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Looking Glass Portrait - Holographic Display First Thoughts :: Portfolio
4 min read.

Looking Glass Portrait - Holographic Display First Thoughts

You can most definitely count me to the category of an early adopter or innovator for all kinds of tech thingies, if you are familiar with the diffusion of innovation theory. As such I’m frequently browsing through Kickstarter, since the crowdfunding peak of 2012ish. Some of the projects that I spend my money on brought me a lot of fun, like “RimWorld”, some like “Project Godus” or “C.H.I.P”, didn’t end so well and some like “Star Citizen” are endless projects.

What all of those have in common is that I was willing to invest some of my money into a project, or idea I believed in. One of such a things is the Looking Glass Portrait, which is a neat little affordable Holographic Display. Which I received this week yeah 🥳

I heard about the company behind the Looking Glass already a few years prior, when they showed of their first iteration of larger Holographic displays, mostly for medicine applications and usage in museums. As I worked on some museum projects in the past (and even voluntary worked in some during my childhood), it grabbed my attention immediately. Its such a cool idea to present digital assets, as it gives them an additional layer of depth and is (at least for the time being) so unique & uncommon that it automatically evokes some additional attention. Sadly we had no particular client with an active use for this and the price was a bit too steep to convince my boss in buying one for the sake of it 😅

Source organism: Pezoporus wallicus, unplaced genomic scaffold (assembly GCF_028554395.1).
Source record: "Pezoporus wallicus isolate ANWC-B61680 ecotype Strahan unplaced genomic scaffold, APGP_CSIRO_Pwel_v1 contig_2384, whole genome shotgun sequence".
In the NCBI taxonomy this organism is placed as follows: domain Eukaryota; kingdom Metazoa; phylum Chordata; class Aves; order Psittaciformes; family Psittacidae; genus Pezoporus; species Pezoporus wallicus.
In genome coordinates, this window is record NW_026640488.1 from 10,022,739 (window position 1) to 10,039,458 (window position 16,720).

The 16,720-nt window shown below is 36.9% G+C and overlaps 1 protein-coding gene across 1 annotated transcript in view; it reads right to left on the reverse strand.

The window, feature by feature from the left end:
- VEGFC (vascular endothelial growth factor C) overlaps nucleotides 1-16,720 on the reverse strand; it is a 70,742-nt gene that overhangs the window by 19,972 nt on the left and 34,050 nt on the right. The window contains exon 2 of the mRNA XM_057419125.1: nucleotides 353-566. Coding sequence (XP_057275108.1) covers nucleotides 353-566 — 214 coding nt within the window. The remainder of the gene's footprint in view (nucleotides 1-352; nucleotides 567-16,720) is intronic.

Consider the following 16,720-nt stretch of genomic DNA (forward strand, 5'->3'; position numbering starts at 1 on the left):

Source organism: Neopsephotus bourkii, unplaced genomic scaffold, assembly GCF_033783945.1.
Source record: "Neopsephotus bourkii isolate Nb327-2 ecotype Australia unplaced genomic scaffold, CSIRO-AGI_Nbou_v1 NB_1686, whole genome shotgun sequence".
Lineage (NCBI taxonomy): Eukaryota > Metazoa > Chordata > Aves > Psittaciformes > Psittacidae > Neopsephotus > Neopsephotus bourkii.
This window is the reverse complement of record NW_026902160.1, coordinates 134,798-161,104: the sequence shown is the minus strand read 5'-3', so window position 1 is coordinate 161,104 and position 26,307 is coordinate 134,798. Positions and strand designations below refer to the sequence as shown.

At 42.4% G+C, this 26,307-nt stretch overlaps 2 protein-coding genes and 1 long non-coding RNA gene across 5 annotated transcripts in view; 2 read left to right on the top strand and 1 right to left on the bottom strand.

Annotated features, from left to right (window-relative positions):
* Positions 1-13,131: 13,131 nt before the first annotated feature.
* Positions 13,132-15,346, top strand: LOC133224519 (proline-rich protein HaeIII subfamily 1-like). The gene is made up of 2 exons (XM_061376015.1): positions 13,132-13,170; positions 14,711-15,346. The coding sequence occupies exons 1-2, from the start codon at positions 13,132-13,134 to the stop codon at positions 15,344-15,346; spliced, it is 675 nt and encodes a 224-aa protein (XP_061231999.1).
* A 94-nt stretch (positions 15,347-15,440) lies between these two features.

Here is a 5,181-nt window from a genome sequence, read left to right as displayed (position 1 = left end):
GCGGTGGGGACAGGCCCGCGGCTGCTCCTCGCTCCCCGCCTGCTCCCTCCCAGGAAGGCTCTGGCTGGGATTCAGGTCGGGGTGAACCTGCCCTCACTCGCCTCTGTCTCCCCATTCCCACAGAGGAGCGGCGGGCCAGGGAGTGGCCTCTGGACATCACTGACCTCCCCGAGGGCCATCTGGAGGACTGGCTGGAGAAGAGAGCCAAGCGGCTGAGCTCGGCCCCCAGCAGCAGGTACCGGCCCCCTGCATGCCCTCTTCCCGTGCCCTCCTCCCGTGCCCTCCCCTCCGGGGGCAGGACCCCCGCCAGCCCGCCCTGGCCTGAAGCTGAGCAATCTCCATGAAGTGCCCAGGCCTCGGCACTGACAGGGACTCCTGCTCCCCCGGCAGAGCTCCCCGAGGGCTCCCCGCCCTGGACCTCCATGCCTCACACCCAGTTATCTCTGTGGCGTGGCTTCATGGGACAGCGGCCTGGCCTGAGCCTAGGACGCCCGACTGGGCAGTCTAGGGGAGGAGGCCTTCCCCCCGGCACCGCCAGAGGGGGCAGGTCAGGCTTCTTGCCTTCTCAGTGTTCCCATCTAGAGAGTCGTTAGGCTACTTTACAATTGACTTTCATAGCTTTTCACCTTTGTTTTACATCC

However, when they announced the Looking Glass Portrait via Kickstarter I didn’t need to think for long to grab an early bird tier to finally play around with it myself. Its a bit more miniature and I’m not quite the person to place picture frames in his house. But I thought it be nice to play around with the technology involved and see where that knowledge might come in handy at one point.

I came well packaged and everything looks well manufactured and thought through. You can fixate a small magnet stand with two screws at the bottom. The buttons are touch sensitive with a nice glow and everything comes with the appropriate cables and regional adapters. I came well packaged and everything looks well manufactured and thought through. A few more pixels would certainly not have tempered the experience, but overall the holographic effect is really impressive. Considering the price it seems well worth its value.

It reminds me a bit of the experience you got with the first HTC Vive. You can see that its the first of its kind and that there are definitely things that could be improved down the line. Although I don’t think these kind of displays will go into the masses in a similar manner that VR does now. I’m really curious where it will develop further if I compare the first VR headsets with current ones like the Valve Index.

Sadly I’m a bit too busy right now to really use it, but I have already some ideas of things to play around with so don’t forget to follow along. It should play together pretty well with my OAK D 😉